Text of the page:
Return to Transcripts main page


Nuclear Plant Threat; Anatomy of a Meltdown; Short on Necessities

Aired March 13, 2011 - 00:00   ET



YUKIO EDANO, JAPANESE CHIEF CABINET SECRETARY (through translator): And reactor number three of the number one nuclear power plant is in danger and now have you informed some -- have you issued any additional evacuation order?


PAULINE CHIOU, CNN ANCHOR: Radiation levels are said to be going down at a damaged nuclear reactor in Japan. Now, another reactor is running into trouble. It is 2:00 p.m. in Tokyo. Welcome to our continuing coverage of the earthquake and the tsunami in Japan.

I'm Pauline Chiou in Hong Kong.

ROSEMARY CHURCH, CNN ANCHOR: And I'm Rosemary Church of CNN Center in Atlanta. We want to welcome our viewers in the United States and all around the world.

CHIOU: That right. And we start with the greatest worry at this hour, which is a possible -- a possible nuclear meltdown.

Officials are focusing on two nuclear power reactors at one of two nuclear plants in trouble in northern Japan. Reactors control the initiation and the generation of power.

An official with Japan's Nuclear Agency says a meltdown may be underway in one of the reactors at the Fukushima Daiichi plant, but that's disputed by other officials.

There was an explosion at the plant on Saturday injuring four workers but that was the containment wall. Officials have widened the evacuation zone around the plant to 20 kilometers affecting some 200,000 people. Workers are now pumping seawater into the reactor in a last-ditch attempt to cool it down.


EDANO (through translator: -- if that we can stabilize the situation of the reactor. And although the air being vented out does contain some minimal radioactive material, however, we believe that it is a minimal level that does not affect human health. So venting out air, as well as feeding in water through the pump, is being carried out on reactor number three. (END VIDEO CLIP)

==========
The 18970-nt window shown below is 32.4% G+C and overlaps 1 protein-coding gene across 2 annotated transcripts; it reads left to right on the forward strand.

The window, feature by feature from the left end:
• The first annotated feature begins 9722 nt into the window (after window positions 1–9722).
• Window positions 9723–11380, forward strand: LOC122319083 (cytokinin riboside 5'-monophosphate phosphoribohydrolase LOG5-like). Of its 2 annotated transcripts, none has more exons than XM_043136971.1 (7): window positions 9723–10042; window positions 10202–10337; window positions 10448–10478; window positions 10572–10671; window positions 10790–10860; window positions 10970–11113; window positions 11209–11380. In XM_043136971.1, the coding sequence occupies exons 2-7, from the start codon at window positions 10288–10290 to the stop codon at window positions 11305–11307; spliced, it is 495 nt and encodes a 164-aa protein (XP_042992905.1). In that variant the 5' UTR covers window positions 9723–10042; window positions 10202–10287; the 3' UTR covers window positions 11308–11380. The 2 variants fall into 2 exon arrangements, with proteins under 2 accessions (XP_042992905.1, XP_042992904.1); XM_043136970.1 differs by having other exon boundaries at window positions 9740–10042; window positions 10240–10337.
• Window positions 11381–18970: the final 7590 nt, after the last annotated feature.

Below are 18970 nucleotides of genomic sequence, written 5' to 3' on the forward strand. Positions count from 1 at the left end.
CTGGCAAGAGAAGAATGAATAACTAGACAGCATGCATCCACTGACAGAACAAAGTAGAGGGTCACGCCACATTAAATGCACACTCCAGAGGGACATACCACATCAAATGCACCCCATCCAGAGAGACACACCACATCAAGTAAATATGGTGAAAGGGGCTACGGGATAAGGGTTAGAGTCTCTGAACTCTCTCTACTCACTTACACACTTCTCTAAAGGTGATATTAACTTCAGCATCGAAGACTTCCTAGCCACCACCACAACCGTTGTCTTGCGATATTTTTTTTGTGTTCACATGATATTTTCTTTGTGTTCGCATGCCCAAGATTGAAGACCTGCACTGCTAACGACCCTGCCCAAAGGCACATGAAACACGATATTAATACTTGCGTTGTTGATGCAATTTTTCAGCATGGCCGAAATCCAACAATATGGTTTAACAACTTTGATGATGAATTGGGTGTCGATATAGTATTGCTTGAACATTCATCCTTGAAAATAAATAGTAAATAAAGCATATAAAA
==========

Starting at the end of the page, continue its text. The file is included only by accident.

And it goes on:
CHIOU: CNN's Stan Grant is at our Tokyo bureau and he joins us with the very latest. Stan, just a couple of hours ago the Japanese ambassador to the U.S. told our own Wolf Blitzer that he didn't know of any sort of meltdown. So we seem to be getting different variations of information. What can you tell us to help clarify the situation?

STAN GRANT, CNN SENIOR INTERNATIONAL CORRESPONDENT: Look, the information really has been open to wide interpretation and, of course, with this unfolding nuclear emergency, which is now into its second day since the quake knocked out the cooling system at the Daiichi plant, this really is about how people see the events and how they interpret some of these factors.

We've heard the word meltdown being used. We've heard a partial meltdown. They've been talking about the casing of the reactor melting.

There's also been talk about this cesium, which is a nuclear particle which has seeped into the atmosphere. Now that normally is found restricted within the core of the reactor. So the fact that that was detected in the atmosphere also gave rise to a belief that perhaps the casing of the reactor itself was melting down. So with these different interpretations, people are putting different weight on the events.